JAKE TAPPER, CNN HOST, "STATE OF THE UNION": That's right. And we did a deep dive with Donald Trump about this proposal, the religious liberty questions about it and as well as the national security implications. How would it work? We spent a lot of time talking about that.

We also talked about the fact that Trump is facing a real challenge from Ted Cruz and he had some tough words for Ted Cruz. As you know, Ted Cruz coming ahead of Trump in a new "Des Moines Register" poll.

We also talked about Justice Scalia's comments on affirmative action. What did Trump think of them.

All of that coming up. Plus, of course, we're going to announce the main stage and who made the main stage of the debate coming up in two days.

BLACKWELL: And, Jake, you know, this week, Trump resurrected this potential of running thirty appeared if he's not treated fairly. Has he fleshed out or put some meat on the bones of what that means?

TAPPER: He has not. And of course, running third party is very, very difficult. You have to have ballot access to all of the states, it's a tough thing to do.

But we did talk to him about the fact that there are these reports that Republican bigwigs are meeting behind doors talking about the possibility of a brokered convention, how could they keep Trump from getting the nomination. We talked to him about what he thought of all of that. His response has been all along that he signed a deal that he would support whoever the Republican nominee was, as long as he was treating fairly. And the questions of these closed-door meetings, I think, have him questioning whether or not the Republican Party is treating him fairly, Victor.

BLACKWELL: All right. So we see you're already in Las Vegas at 5:22 there on the West Coast. What else do you have for us this morning?

TAPPER: We've got a political panel talking about all the week's politics, the Democratic politics, of course, are important as well, with Senator Bernie Sanders still showing very, very strong support in first of the nation primary state New Hampshire. We'll talk about all of that.

Plus, we have a little special treat. It was yesterday, the 100th birthday of Frank Sinatra, who, as you know, is revered here on the Strip here in Las Vegas. We'll be taking a look in our "State of the Cartoonian" about Sinatra's ties to politics and his role with the Democratic and Republican parties.

BLACKWELL: All right. Looking forward to it. Jake Tapper, thanks so much.

TAPPER: Thank you.

BLACKWELL: And a reminder, check out Jake's interview with Donald Trump along with the unveiling of the candidate lineup for Tuesday's debate. It starts at 9:00 a.m. Eastern, right here on CNN.

So, it's one of the biggest traditions in college football.

PAUL: Yes, we have all the highlights in the Army/Navy game straight ahead. Stay close.


[08:27:58] PAUL: Listen. It's the greatest tradition in college football, the Army/Navy game.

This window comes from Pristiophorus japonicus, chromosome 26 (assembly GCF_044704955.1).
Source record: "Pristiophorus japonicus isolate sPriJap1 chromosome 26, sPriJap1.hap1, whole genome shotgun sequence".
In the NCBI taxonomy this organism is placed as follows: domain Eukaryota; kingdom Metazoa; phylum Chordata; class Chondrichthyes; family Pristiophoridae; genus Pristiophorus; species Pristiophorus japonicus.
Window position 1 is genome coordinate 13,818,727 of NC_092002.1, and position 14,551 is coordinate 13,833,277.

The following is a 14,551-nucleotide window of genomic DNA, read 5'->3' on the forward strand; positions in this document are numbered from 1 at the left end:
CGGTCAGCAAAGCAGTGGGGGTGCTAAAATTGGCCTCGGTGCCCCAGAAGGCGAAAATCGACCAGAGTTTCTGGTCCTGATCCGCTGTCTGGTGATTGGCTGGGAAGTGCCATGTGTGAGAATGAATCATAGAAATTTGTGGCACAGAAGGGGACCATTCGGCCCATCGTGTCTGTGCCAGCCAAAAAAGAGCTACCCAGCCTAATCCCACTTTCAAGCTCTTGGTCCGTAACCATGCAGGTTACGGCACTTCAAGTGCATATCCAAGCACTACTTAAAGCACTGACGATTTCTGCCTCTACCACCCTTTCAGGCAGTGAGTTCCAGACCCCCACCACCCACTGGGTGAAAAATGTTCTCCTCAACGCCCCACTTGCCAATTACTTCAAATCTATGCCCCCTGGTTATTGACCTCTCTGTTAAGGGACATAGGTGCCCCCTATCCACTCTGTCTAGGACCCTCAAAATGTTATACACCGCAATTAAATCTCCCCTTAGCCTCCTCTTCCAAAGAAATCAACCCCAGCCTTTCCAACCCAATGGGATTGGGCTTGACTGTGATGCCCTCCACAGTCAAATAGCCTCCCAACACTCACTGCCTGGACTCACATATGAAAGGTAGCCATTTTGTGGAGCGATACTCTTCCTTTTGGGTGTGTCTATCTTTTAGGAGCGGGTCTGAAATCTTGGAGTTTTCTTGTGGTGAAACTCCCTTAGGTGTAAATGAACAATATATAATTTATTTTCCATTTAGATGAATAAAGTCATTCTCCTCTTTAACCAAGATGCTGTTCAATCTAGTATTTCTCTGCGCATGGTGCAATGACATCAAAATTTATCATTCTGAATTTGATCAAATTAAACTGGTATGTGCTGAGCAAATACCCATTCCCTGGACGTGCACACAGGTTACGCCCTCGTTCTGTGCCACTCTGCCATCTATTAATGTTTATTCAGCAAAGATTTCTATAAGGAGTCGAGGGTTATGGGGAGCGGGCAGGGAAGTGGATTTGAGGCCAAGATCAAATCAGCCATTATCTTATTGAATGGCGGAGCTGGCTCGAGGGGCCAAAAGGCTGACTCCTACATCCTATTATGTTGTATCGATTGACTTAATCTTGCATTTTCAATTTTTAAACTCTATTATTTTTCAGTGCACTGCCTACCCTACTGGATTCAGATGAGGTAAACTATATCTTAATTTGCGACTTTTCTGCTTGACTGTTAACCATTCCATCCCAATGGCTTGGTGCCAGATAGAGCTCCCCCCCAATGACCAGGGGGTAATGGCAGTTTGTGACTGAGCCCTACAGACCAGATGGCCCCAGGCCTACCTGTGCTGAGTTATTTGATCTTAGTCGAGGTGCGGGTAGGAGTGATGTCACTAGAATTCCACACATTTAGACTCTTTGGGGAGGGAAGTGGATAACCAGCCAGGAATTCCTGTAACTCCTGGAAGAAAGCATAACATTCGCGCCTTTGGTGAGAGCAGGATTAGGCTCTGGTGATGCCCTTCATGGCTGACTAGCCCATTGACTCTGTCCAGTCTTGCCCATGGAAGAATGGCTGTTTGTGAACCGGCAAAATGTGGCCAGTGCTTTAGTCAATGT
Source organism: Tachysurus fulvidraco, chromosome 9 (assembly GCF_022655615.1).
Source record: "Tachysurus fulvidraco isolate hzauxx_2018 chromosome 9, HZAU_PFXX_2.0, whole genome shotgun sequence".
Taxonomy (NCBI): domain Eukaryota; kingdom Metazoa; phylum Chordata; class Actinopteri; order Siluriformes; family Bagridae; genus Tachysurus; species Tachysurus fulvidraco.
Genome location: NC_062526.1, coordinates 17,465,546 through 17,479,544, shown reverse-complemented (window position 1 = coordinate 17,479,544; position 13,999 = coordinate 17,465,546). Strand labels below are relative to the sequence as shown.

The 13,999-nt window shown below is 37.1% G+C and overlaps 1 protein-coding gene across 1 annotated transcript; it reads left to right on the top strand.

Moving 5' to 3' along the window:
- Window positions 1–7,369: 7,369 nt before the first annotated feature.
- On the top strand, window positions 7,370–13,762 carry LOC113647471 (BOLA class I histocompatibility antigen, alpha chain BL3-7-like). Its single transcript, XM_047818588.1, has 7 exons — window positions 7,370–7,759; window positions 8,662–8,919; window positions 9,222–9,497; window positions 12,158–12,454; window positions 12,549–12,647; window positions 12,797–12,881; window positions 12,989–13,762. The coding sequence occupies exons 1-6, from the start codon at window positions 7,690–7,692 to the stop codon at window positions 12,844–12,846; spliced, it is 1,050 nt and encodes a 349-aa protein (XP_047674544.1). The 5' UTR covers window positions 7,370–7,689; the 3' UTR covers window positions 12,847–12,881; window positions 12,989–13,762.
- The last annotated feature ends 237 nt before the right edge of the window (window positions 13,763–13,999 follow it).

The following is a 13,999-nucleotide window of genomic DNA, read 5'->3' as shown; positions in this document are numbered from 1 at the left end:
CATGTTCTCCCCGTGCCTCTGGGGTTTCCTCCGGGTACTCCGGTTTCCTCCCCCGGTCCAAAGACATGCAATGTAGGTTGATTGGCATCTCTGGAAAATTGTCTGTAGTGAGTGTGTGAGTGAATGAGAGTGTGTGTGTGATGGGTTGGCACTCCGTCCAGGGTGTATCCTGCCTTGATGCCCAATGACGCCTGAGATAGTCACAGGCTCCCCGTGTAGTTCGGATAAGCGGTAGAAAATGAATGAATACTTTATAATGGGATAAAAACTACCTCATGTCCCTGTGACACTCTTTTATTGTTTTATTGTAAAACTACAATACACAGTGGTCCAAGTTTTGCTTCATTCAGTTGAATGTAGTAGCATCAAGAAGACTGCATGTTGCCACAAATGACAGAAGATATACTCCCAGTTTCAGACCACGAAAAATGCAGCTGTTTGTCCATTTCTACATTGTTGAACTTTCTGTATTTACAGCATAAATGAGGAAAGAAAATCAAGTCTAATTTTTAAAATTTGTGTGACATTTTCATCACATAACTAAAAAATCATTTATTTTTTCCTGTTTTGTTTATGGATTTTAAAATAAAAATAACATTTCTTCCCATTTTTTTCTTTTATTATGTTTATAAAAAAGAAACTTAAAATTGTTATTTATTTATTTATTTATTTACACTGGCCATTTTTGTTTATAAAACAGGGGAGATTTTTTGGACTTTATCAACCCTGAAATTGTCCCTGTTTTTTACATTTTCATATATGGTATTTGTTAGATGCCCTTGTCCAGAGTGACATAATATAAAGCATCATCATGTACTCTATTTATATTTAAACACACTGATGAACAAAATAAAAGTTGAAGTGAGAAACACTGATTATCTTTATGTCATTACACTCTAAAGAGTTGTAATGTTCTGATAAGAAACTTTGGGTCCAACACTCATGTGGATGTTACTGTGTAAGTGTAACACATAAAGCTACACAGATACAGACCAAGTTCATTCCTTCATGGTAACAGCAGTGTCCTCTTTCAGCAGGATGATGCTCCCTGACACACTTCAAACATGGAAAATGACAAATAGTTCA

BLACKWELL: Yes, and this weekend's game did not disappoint. Coy Wire is in Philadelphia. He was there for all the action.

And, Coy, I don't know if you call it a trend, you call it a tradition now? But we've got the same one we had for a while.

COY WIRE, CNN SPORTS: Yes, this was wonderful. They made it 14 straight. The army/navy game is one of the greatest spectacles in all of American sports. And the 116th edition did not disappoint, as you said.

Navy came into the game with a serious record, 13-game win streak, rank 21st in the nation. But Army, could only won two games the entire season, took this one to the wire. The last-second Hail Mary attempt, it fell short.

In the end, Navy's history-making quarterback, Keenan Reynolds was too hot to handle and too cold to hold. We were one of the first to catch up with him on the field after the game. Here he is and look at this emotion.


KEENAN REYNOLDS, NAVY'S ALL-TME RUSHING LEADER: This is a huge team. People came in big in the second half. I'm so happy. I don't even have words.

WIRE: You promised me you wouldn't cry and tear up. How are you feeling right now with your emotions?

REYNOLDS: I'm excited, overwhelmed and overjoyed.

WIRE: Your birthday is tomorrow. Is this the kind of present you were hoping for?

REYNOLDS: This is the perfect birthday present, I thought. It's not going to get better than this.


WIRE: Now, in that game, Keenan Reynolds became college football's all-time record in rushing touchdowns with his 84th and 85th scores. Navy beats Army, 21-17 in a spectacular display of college football, of pageantry, by the future defenders of our nation.

Christi, Victor, back to you.

PAUL: All righty. Seeing all of that enthusiasm, I can't imagine what the celebrations were behind closed doors.



BLACKWELL: Yes, the energy in that play.

PAUL: Coy, thank you so much!

WIRE: You're welcome.

PAUL: And he probably had a good time himself.


PAUL: Thank you all so much for joining us and making us part of your morning. Make some good memories out there today.

BLACKWELL: Jake Tapper is live in Las Vegas and he has Donald Trump on the show on "STATE OF THE UNION" at top of the hour.

But right now, stay with us, "INSIDE POLITICS WITH JOHN KING" starts in just seconds.